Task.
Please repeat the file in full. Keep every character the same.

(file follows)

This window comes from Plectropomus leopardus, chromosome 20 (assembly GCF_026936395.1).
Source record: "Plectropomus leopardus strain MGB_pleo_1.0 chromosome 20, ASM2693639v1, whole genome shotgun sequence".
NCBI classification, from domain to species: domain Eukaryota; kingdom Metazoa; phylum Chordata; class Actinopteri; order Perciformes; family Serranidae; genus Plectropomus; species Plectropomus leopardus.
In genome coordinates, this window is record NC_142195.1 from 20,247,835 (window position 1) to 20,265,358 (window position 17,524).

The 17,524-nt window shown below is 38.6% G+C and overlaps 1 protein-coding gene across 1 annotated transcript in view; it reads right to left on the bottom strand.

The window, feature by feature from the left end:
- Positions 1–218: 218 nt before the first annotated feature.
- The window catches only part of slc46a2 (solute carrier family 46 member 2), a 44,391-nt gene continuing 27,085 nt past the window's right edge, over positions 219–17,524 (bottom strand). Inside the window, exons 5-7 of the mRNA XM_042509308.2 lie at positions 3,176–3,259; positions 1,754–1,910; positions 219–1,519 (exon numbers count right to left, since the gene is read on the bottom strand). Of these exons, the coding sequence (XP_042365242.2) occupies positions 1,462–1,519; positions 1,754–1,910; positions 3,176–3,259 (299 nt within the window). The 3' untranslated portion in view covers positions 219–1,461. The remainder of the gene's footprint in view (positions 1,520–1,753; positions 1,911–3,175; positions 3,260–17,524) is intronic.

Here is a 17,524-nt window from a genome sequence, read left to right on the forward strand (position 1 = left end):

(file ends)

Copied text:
This window comes from Plectropomus leopardus, chromosome 20 (assembly GCF_026936395.1).
Source record: "Plectropomus leopardus strain MGB_pleo_1.0 chromosome 20, ASM2693639v1, whole genome shotgun sequence".
NCBI classification, from domain to species: domain Eukaryota; kingdom Metazoa; phylum Chordata; class Actinopteri; order Perciformes; family Serranidae; genus Plectropomus; species Plectropomus leopardus.
In genome coordinates, this window is record NC_142195.1 from 20,247,835 (window position 1) to 20,265,358 (window position 17,524).

The 17,524-nt window shown below is 38.6% G+C and overlaps 1 protein-coding gene across 1 annotated transcript in view; it reads right to left on the bottom strand.

The window, feature by feature from the left end:
- Positions 1–218: 218 nt before the first annotated feature.
- The window catches only part of slc46a2 (solute carrier family 46 member 2), a 44,391-nt gene continuing 27,085 nt past the window's right edge, over positions 219–17,524 (bottom strand). Inside the window, exons 5-7 of the mRNA XM_042509308.2 lie at positions 3,176–3,259; positions 1,754–1,910; positions 219–1,519 (exon numbers count right to left, since the gene is read on the bottom strand). Of these exons, the coding sequence (XP_042365242.2) occupies positions 1,462–1,519; positions 1,754–1,910; positions 3,176–3,259 (299 nt within the window). The 3' untranslated portion in view covers positions 219–1,461. The remainder of the gene's footprint in view (positions 1,520–1,753; positions 1,911–3,175; positions 3,260–17,524) is intronic.

Here is a 17,524-nt window from a genome sequence, read left to right on the forward strand (position 1 = left end):